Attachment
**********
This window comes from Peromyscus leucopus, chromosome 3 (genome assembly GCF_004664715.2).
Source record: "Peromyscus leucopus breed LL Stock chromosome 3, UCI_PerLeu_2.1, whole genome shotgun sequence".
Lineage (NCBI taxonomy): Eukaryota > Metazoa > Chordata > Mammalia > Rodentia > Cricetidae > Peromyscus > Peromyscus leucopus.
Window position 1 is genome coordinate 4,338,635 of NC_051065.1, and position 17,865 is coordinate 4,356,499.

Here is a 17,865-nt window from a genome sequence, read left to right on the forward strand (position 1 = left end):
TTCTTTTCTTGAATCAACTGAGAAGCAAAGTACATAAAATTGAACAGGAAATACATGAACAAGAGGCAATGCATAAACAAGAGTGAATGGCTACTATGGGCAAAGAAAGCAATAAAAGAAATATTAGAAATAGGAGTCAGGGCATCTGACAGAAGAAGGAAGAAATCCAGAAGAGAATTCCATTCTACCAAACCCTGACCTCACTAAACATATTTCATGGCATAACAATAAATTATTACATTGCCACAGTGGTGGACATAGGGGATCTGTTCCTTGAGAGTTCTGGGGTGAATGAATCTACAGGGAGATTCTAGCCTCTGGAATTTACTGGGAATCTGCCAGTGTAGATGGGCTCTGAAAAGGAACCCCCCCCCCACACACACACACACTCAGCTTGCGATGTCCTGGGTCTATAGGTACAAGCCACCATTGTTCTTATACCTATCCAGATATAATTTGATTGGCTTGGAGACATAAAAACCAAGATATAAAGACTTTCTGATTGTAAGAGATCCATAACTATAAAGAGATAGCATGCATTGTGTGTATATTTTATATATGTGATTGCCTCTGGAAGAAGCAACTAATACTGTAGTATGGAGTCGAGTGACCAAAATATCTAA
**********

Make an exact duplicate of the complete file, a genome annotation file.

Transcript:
This window comes from Peromyscus leucopus, chromosome 3 (genome assembly GCF_004664715.2).
Source record: "Peromyscus leucopus breed LL Stock chromosome 3, UCI_PerLeu_2.1, whole genome shotgun sequence".
Lineage (NCBI taxonomy): Eukaryota > Metazoa > Chordata > Mammalia > Rodentia > Cricetidae > Peromyscus > Peromyscus leucopus.
Window position 1 is genome coordinate 4,338,635 of NC_051065.1, and position 17,865 is coordinate 4,356,499.

Here is a 17,865-nt window from a genome sequence, read left to right on the forward strand (position 1 = left end):
TTCTTTTCTTGAATCAACTGAGAAGCAAAGTACATAAAATTGAACAGGAAATACATGAACAAGAGGCAATGCATAAACAAGAGTGAATGGCTACTATGGGCAAAGAAAGCAATAAAAGAAATATTAGAAATAGGAGTCAGGGCATCTGACAGAAGAAGGAAGAAATCCAGAAGAGAATTCCATTCTACCAAACCCTGACCTCACTAAACATATTTCATGGCATAACAATAAATTATTACATTGCCACAGTGGTGGACATAGGGGATCTGTTCCTTGAGAGTTCTGGGGTGAATGAATCTACAGGGAGATTCTAGCCTCTGGAATTTACTGGGAATCTGCCAGTGTAGATGGGCTCTGAAAAGGAACCCCCCCCCCACACACACACACACTCAGCTTGCGATGTCCTGGGTCTATAGGTACAAGCCACCATTGTTCTTATACCTATCCAGATATAATTTGATTGGCTTGGAGACATAAAAACCAAGATATAAAGACTTTCTGATTGTAAGAGATCCATAACTATAAAGAGATAGCATGCATTGTGTGTATATTTTATATATGTGATTGCCTCTGGAAGAAGCAACTAATACTGTAGTATGGAGTCGAGTGACCAAAATATCTAA